Verse > Anthologies > Samuel Kettell, ed. > Specimens of American Poetry
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Samuel Kettell, ed.  Specimens of American Poetry.  1829.
 
Escalala
By Samuel B. Beach (1793/4–1866)
 
      THE WAR-WHOOP’S 1 boding sound
    Rose fearfully and shrill:
    By echo’s thousand voices, round,
    Wide wafted over dale and hill,
    It volley’d through the distant plain,        5
    That peal’d its thunders back again.
    The wolf aroused him from his den,
    Far northward, in the wildest glen
    On Simcoe’s dreary shore;
    And, high o’er Alleghany’s peak,        10
    The vulture heard, and trimm’d his beak
    To feast on human gore.
    The runners, by their Chief’s command,
    The war-club, tinged with fearful red,
    Rear’d high in air, a signal dread,        15
    And waved it through the land.
    It glanced amid the pathless wood
    That shadow’d Susquehannah’s flood;
    And down Ontario’s wilds, afar,
    Told proudly of the coming war:        20
    On dark Missouri’s turbid stream
    The countless tribes beheld it gleam,
    And blithely, for the field array’d,
    Obedience to its summons paid.
By its own gallant chieftains led on to the fight,        25
Each tribe musters proudly its numbers and might,
And—like mountain streams rushing to mingle their foam
In the dell’s troubled bosom—all darkly they come;
*      *      *      *      *
      The line is forming, broad and bright,
    Like meteors on the brow of night,        30
    As to the wind their light folds stream,
    Standards and banners o’er it gleam;
    And plumes and shields and helmets, glancing
    From mail-clad chiefs in hurried motion,
    Rise, sink and glow, like bubbles dancing        35
    Upon the storm-vex’d face of ocean.
      In front, and facing to the fosse,
    O’er which the coming foe must cross—
    Their left arms bare, and round the waist
    Their quivers, stored with arrows, braced,        40
    Ready of eye and firm of hand,
    The light and active archers stand;
    Each with his bow of ample length,
    Well proved for vigor and for strength,
    And cloth-yard shafts—that to the heart        45
    May pierce, when from the string they part.
    Supporting these—with rearward sweep,
    In darkening columns, broad and deep—
    Fast to their posts wheel silently
    The close-rank’d veteran infantry,        50
    The sinews of the host—who bear
    The tug and burden of the war,
    When man to man his might opposes
    In long and fierce and doubtful strife,
    And one or both must part with life        55
    Before the awful contest closes.
    Upon the wings form, prompt and free,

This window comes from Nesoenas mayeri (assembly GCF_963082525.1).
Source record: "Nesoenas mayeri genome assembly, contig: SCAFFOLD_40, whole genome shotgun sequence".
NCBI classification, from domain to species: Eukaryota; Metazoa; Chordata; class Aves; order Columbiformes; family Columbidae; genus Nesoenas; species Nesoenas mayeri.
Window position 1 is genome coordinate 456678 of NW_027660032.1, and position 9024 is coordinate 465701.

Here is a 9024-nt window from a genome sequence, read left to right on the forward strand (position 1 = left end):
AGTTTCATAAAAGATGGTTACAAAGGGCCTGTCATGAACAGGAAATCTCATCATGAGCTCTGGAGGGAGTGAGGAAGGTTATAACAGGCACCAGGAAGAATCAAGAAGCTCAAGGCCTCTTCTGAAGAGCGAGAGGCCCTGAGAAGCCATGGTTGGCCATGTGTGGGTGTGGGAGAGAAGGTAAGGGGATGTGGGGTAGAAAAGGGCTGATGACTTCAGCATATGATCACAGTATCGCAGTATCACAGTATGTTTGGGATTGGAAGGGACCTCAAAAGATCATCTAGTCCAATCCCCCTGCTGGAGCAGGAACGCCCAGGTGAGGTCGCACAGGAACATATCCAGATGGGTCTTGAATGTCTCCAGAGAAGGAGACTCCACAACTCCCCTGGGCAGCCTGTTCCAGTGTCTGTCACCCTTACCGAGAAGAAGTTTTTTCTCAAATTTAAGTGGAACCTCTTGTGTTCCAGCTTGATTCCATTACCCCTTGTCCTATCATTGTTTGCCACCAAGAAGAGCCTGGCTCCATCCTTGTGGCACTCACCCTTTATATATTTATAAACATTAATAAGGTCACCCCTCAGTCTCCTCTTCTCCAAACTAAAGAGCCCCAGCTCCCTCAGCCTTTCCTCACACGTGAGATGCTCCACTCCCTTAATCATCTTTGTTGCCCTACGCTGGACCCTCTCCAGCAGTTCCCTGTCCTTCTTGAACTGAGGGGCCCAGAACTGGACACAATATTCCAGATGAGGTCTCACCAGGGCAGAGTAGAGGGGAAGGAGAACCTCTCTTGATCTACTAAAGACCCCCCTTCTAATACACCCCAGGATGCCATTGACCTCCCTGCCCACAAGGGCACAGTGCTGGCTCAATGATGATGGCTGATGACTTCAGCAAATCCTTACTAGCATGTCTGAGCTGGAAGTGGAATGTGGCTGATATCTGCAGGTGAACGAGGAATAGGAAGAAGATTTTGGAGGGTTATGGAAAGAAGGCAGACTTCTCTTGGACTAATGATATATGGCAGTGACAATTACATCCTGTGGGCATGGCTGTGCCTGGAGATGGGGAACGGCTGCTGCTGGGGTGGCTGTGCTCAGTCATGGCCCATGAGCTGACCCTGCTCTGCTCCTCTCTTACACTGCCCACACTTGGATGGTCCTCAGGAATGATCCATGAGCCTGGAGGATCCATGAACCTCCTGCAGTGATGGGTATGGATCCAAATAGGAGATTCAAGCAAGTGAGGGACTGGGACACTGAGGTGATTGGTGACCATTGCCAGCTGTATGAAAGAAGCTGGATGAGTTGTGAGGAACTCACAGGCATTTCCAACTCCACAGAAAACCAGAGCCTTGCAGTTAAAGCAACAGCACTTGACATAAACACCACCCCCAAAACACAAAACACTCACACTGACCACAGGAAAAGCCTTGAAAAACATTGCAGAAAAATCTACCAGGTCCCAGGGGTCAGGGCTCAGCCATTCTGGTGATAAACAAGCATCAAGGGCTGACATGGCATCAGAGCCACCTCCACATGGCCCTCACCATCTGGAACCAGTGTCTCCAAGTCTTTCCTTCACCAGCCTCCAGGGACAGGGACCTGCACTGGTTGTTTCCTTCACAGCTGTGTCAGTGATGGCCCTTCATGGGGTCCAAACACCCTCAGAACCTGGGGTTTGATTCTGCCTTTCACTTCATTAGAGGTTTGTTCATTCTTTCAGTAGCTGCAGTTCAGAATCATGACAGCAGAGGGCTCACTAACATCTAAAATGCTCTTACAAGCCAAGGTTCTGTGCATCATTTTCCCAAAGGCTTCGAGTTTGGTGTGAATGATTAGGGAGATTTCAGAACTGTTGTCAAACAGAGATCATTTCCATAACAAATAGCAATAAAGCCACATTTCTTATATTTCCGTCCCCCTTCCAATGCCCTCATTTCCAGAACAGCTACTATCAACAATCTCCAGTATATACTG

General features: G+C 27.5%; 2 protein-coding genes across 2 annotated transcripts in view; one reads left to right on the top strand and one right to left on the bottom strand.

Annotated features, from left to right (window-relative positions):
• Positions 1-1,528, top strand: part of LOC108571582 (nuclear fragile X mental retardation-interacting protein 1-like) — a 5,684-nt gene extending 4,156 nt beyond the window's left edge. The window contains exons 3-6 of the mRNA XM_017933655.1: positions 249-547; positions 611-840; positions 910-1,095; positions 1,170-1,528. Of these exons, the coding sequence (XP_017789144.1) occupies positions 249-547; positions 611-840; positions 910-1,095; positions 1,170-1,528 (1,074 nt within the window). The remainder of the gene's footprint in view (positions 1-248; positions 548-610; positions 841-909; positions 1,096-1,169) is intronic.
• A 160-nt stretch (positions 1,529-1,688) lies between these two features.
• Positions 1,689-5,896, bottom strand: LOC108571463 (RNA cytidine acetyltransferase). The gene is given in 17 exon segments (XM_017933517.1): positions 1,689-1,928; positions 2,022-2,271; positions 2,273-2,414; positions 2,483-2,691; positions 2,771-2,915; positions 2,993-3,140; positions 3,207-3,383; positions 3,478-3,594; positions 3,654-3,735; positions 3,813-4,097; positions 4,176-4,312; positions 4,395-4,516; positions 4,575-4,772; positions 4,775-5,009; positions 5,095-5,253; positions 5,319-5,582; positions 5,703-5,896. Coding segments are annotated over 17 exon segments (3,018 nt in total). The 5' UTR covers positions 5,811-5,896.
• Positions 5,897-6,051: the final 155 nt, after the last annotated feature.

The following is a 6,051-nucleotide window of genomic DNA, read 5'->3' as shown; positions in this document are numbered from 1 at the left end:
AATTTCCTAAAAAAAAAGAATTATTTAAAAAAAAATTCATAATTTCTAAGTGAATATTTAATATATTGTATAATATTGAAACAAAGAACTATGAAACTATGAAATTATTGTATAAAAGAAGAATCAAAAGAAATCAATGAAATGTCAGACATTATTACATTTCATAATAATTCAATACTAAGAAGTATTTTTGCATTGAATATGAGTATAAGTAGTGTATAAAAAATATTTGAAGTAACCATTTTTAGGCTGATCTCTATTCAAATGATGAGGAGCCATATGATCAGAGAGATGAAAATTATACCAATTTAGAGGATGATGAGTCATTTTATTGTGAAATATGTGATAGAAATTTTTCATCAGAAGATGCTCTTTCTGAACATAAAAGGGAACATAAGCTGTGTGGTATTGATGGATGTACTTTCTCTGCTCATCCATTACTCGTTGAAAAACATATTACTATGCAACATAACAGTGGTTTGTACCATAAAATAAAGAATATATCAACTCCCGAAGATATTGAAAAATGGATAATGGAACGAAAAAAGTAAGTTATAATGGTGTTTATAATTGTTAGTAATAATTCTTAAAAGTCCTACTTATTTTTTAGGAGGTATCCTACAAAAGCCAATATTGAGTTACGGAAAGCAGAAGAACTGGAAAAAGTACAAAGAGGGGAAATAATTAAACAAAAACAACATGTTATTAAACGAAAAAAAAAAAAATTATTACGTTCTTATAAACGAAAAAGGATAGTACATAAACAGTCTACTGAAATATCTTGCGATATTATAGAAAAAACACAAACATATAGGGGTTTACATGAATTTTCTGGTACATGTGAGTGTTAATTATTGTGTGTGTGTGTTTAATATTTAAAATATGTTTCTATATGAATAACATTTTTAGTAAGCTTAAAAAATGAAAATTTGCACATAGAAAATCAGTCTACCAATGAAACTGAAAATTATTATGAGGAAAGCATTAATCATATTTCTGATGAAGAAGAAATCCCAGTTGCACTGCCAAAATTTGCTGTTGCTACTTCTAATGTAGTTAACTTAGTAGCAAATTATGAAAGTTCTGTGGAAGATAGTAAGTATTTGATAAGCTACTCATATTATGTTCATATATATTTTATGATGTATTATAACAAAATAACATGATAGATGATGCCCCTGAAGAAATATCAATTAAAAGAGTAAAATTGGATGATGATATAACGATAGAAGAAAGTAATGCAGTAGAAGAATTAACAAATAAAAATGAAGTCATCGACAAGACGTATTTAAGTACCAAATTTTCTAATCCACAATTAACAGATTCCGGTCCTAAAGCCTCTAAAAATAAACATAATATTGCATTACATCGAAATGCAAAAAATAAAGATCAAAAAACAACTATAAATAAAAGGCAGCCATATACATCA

The light and heavy cavalry;
And the snort and the neigh of each bounding steed,
As his rider is curbing his headlong speed,        60
And the foam on the bit which he angrily champs,
And the short, hollow moan of the ground, as he stamps
And spurns it impatiently—tell to the eye
And the ear, he is conscious the battle is nigh;
And pants for the moment when, loose from the rein,        65
He shall rush on the flying and trample the slain.
*      *      *      *      *
  Far down Ohio’s vale, the pilgrim sees
The rank grass floating, in the grateful breeze,
Above the hallow’d mould, where sleep the brave
Of ages past, in the neglected grave;        70
And of the peasant, as his labors turn
The whitening bones above their earthly urn,
Pauses a moment, o’er his reckless share,
To wonder whose sad relics moulder there:
Yet, nor the peasant nor the pilgrim knows        75
The record of their fame, the story of their woes.
But viewless spirits linger round the scene
Where valor, worth and glory erst have been;
Bidding each gale, as far its sweets are shed,
Sigh nature’s requiem o’er the mighty dead:        80
While their high harps, responsive, wake again
The echoes of the sadly-pleasing strain,
To prompt from pity’s eye the willing tear
And tell their wondrous tale in Fancy’s ear.
  Soothed by the sound, the native minstrel caught        85
A portion of the lay their numbers taught,
And from his rustic lyre, by Freedom strung
Its plaintive wild-notes fearlessly he flung.
Rude is the theme he chose, and small the praise
He claims, to recompense his artless lays:        90
Content, if Genius, from her boundless mines,
Hath lent one gem, to deck the wreath he twines;
Or taste shall find one native flowret there,
Which claims her plaudits and his country’s care.
  To thee, my country! and to thine, belong        95
The fame, the labors of thy “sons of song:”
Be thine, henceforth, the pleasing task, to give
The boon which bids that fame, those labors live;
Nor deem, of course, the chaplet little worth,
Whose wreaths are twined from flowers of native growth.        100
Proud of their freedom, let thy children be
In taste and science, as in spirit, free;
So shall thy daring minstrels soon aspire
With bolder sweep to wake the slumbering lyre;
Till, o’er the broad Atlantic echoing round,        105
Admiring Europe hail the heavenly sound,
And, roused to rapture by its magic charms,
Confess thy bards as matchless as thy arms.
 
Note 1. Beach wrote Escalala, an American Tale, published at Utica, New York, in 1824. [back]
 
 
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